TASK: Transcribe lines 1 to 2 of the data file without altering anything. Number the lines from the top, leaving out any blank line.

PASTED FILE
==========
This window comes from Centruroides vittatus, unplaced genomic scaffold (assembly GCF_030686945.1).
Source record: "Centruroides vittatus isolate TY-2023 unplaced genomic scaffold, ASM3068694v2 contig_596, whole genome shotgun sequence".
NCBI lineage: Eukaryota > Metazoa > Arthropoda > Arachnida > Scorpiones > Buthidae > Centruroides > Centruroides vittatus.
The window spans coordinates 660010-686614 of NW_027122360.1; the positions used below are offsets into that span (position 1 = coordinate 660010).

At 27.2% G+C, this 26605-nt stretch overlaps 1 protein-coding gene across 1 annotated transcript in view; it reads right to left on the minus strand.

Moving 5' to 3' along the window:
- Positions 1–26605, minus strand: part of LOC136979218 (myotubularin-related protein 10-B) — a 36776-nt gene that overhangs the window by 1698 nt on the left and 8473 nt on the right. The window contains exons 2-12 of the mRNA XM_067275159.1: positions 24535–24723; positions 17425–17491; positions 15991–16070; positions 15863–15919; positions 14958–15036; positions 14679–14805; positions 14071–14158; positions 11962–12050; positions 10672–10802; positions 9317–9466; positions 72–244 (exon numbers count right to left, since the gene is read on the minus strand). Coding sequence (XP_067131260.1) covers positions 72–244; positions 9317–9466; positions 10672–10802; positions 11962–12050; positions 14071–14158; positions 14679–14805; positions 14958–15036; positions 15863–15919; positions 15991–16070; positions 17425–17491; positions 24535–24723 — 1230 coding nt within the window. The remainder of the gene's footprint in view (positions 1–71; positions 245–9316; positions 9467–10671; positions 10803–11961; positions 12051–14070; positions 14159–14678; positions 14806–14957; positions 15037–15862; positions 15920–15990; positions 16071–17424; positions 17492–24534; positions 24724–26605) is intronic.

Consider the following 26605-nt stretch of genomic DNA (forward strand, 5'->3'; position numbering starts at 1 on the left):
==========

This window comes from Centruroides vittatus, unplaced genomic scaffold (assembly GCF_030686945.1).
Source record: "Centruroides vittatus isolate TY-2023 unplaced genomic scaffold, ASM3068694v2 contig_596, whole genome shotgun sequence".